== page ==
Simon Caulkin on… The curse of size
Big mergers are often merely an investment in political power and inﬂuenceSimon Caulkin
The world is being swept by a tsunami of consolidation. In September, AB InBev won approval for a $100bn-plus takeover of rival SABMiller, creating a brewing giant with a commanding 27% of global beer sales (and nearly half of the proﬁts).
Chemicals ﬁrm Bayer is bidding $66bn for seeds company Monsanto in a deal that would net the combined group a quarter of the world market for agricultural seeds and pesticides. Telecoms titan AT&T is angling to buy Time Warner in another mega-deal, worth $109bn. The combined phones-and-media colossus would become the third-largest US ﬁrm by proﬁts.
Two-thirds of US industry sectors have become more concentrated in the past 20 years – nowhere more obviously than the web, where the domination of GAFA (Google, Apple, Facebook and Amazon) is near total.
Between them, Google and Facebook mopped up 75% of all new online advertising in a year and, if anything, that percentage is increasing.
The winner-takes-all economy that’s emerged online – the opposite of the promised democratic free-for-all – is ominous. Globalisation as the freer circulation of people, goods and capital – yes. Globalisation as monopolisation of industries by a few global behemoths, blunting competition and reducing corporate biodiversity – a ﬁrm ‘no’
Notoriously, extra bulk doesn’t usually beneﬁt acquirers. Beyond a certain point, big becomes too big. Economies of scale, like synergies, are discussed but rarely seen. There are no economies of scale in managing people – rather the reverse.
The collapsing banks were uniquely dangerous for their systemic eﬀects, but the often overlooked lesson is that they were too big to manage, as well as to regulate and fail.
The same goes for some of the giants of the productive economy, which employ the same dodgy ﬁnancialised management model that the banks blew themselves up with in 2008.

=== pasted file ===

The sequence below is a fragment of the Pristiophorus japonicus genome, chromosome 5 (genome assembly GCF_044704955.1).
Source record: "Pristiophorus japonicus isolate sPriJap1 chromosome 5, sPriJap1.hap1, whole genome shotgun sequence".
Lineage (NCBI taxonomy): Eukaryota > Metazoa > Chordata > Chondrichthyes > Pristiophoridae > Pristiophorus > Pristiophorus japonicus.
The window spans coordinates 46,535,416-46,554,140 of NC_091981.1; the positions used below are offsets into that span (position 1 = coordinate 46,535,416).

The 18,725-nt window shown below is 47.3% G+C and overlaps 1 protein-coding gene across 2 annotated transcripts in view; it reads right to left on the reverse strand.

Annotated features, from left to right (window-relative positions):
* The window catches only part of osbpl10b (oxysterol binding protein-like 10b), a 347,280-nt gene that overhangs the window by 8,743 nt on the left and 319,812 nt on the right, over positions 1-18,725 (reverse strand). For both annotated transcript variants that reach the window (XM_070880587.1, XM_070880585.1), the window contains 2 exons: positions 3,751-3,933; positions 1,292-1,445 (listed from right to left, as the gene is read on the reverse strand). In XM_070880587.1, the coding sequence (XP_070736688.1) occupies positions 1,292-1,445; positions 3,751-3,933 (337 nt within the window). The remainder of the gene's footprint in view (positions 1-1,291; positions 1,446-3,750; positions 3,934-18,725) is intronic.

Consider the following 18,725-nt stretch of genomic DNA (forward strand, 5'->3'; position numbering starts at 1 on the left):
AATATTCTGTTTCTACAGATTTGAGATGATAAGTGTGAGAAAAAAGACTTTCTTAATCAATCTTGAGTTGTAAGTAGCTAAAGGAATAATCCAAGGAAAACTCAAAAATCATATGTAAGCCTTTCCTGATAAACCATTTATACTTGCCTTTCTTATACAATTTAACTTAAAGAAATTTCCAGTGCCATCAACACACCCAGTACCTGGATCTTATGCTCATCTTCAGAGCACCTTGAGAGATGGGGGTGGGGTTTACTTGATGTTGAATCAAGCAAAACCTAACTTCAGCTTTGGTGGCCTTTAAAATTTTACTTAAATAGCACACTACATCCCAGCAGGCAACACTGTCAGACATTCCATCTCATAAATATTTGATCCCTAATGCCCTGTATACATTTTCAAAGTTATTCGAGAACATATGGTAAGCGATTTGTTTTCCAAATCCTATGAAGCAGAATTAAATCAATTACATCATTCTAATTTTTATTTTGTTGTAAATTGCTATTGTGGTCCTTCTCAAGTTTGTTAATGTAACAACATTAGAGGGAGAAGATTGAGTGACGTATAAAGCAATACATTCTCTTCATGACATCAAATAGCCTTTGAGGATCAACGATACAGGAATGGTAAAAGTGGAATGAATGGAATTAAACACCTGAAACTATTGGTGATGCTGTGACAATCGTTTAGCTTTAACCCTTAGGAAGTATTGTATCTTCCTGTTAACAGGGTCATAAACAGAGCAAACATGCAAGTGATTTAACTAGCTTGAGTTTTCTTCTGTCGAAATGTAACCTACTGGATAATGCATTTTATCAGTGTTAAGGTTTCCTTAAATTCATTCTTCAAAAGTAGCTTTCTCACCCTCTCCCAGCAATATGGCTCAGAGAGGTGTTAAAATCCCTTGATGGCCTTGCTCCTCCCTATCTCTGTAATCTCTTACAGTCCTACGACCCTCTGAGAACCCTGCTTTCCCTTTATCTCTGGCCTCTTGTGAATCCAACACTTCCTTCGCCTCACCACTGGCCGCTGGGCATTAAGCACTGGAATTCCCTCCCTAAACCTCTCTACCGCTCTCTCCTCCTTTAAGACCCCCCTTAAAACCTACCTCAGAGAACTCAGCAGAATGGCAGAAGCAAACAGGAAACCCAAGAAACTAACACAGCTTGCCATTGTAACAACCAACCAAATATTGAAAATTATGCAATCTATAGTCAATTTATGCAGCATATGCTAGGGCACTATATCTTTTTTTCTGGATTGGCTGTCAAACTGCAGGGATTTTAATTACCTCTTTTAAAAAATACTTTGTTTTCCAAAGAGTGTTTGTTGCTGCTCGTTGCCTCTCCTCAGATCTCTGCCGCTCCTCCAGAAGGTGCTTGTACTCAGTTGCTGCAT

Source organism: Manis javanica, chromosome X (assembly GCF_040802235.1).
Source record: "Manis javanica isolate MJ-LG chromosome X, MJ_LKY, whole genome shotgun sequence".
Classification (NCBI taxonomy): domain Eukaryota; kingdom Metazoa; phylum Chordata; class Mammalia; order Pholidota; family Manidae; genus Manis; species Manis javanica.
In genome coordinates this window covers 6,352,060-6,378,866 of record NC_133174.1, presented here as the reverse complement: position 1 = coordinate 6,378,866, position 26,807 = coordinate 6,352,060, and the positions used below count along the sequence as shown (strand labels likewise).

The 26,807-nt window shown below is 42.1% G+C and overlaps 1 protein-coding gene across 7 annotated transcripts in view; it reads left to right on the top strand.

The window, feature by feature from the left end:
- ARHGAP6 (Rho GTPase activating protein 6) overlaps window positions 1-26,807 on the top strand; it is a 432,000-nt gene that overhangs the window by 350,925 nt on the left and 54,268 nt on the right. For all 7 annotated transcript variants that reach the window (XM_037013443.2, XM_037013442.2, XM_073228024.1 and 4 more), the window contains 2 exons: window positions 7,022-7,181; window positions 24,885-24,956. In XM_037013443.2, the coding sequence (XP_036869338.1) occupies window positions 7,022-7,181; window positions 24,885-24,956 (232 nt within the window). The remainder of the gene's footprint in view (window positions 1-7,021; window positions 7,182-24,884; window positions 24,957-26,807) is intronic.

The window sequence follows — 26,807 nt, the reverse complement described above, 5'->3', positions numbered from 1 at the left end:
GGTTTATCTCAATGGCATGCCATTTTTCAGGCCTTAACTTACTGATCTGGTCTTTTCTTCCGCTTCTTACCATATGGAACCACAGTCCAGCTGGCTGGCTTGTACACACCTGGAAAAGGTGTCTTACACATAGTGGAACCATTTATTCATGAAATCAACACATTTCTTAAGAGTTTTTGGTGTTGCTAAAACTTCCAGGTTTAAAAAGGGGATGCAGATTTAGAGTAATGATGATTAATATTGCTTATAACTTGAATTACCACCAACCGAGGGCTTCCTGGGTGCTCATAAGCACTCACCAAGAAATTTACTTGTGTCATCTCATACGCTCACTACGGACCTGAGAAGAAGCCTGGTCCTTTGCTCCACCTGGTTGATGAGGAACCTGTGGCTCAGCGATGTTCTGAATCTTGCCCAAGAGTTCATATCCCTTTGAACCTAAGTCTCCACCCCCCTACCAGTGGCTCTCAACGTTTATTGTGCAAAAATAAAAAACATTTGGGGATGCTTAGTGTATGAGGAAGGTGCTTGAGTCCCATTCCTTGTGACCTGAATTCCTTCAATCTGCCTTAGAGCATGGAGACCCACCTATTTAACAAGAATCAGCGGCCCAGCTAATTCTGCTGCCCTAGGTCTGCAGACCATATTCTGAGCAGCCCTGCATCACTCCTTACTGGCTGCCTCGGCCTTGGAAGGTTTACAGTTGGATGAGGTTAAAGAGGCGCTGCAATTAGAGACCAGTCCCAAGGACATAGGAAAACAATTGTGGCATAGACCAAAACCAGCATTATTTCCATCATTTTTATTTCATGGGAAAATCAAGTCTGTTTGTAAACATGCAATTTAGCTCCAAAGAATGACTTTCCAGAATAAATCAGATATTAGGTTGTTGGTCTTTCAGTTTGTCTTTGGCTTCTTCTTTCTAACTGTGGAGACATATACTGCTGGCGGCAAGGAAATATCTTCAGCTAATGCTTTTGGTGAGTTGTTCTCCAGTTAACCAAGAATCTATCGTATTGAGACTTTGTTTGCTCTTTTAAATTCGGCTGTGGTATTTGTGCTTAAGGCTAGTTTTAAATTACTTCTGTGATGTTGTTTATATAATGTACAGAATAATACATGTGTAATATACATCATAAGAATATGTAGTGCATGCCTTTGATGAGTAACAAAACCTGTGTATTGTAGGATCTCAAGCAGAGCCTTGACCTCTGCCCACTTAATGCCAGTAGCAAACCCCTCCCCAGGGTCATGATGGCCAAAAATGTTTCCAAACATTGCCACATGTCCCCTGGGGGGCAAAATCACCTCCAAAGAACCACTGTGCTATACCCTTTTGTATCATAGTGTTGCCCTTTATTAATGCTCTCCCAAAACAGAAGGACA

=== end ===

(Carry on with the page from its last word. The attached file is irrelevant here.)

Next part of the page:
Whereas the banks (which should have emphasised caution) recklessly overlent and overleveraged, big non-ﬁnancial companies (which should be focused on innovation and investment) have become anti-capitalists.
Sitting on cash mountains of perhaps $3tn, US and UK ﬁrms are on investment strike, bent on retiring capital for the benefit of their families and shareholders rather than deploying it to create jobs and markets.
Public corporations on both sides of the Atlantic are older, fewer, bigger and less dynamic. If size is such a dubious blessing, why do CEOs and boards pursue it? There is one arena where bigging up translates directly into added clout, and that is in the interaction of big business and politics.
Put bluntly, large-scale mergers are an investment in political inﬂuence. Under international trade treaties, corporations can and do sue governments for actions that damage proﬁtability.
CEOs hobnob with politicians rather than customers. Lobbyists throng the corridors of Washington, Brussels and London. Antitrust authorities do nothing to correct the balance, taking a narrow economistic view of choice and competition, and ignoring politics.
The populists are right that economic and political systems have long put the interests of the big, the faceless and the global over those of ordinary citizens (albeit wrong with their prescriptions).
Perhaps we should heed the words of John Maynard Keynes: “I sympathise with those who would minimise, rather than those who would maximise, economic entanglements among nations. Ideas, knowledge, science, hospitality, travel – these are things that of their nature should be international. But let goods be homespun wherever it is reasonable and conveniently possible and, above all, let ﬁnance be primarily national.”
Are corporations becoming too old, too few and too big? Tweet Simon and CMI: @nikluac; @cmimanagers